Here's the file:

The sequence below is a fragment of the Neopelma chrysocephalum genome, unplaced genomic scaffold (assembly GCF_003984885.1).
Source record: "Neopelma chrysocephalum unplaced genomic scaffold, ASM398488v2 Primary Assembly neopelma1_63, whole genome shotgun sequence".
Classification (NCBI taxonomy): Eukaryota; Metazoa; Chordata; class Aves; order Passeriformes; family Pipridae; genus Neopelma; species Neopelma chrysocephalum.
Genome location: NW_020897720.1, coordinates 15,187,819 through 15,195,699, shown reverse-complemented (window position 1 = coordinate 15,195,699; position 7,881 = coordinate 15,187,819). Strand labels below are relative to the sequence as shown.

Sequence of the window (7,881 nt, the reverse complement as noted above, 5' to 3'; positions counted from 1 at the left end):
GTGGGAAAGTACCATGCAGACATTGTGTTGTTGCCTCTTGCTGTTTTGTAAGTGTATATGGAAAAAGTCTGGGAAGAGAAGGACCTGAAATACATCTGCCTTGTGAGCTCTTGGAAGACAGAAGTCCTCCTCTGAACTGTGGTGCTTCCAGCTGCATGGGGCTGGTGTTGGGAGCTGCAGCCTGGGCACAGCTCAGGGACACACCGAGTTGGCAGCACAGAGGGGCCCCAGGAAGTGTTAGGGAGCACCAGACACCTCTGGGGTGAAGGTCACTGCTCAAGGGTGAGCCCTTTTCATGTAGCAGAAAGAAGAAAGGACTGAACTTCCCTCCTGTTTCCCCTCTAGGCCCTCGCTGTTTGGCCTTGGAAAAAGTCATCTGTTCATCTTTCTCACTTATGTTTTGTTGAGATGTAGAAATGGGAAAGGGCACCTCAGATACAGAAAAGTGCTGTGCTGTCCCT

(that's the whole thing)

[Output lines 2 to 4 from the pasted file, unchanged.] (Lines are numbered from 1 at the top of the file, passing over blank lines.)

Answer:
Source record: "Neopelma chrysocephalum unplaced genomic scaffold, ASM398488v2 Primary Assembly neopelma1_63, whole genome shotgun sequence".
Classification (NCBI taxonomy): Eukaryota; Metazoa; Chordata; class Aves; order Passeriformes; family Pipridae; genus Neopelma; species Neopelma chrysocephalum.
Genome location: NW_020897720.1, coordinates 15,187,819 through 15,195,699, shown reverse-complemented (window position 1 = coordinate 15,195,699; position 7,881 = coordinate 15,187,819). Strand labels below are relative to the sequence as shown.